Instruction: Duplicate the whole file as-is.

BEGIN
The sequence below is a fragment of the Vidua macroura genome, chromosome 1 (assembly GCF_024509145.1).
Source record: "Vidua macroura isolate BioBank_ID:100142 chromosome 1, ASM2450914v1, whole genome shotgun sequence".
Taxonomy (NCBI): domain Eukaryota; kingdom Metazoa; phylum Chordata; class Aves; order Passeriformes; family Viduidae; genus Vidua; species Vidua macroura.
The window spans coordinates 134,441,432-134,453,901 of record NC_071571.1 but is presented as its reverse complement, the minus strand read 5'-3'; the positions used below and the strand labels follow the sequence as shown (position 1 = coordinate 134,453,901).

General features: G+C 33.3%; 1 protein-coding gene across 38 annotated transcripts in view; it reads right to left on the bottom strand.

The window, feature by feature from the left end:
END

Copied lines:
The sequence below is a fragment of the Vidua macroura genome, chromosome 1 (assembly GCF_024509145.1).
Source record: "Vidua macroura isolate BioBank_ID:100142 chromosome 1, ASM2450914v1, whole genome shotgun sequence".
Taxonomy (NCBI): domain Eukaryota; kingdom Metazoa; phylum Chordata; class Aves; order Passeriformes; family Viduidae; genus Vidua; species Vidua macroura.
The window spans coordinates 134,441,432-134,453,901 of record NC_071571.1 but is presented as its reverse complement, the minus strand read 5'-3'; the positions used below and the strand labels follow the sequence as shown (position 1 = coordinate 134,453,901).

General features: G+C 33.3%; 1 protein-coding gene across 38 annotated transcripts in view; it reads right to left on the bottom strand.

The window, feature by feature from the left end: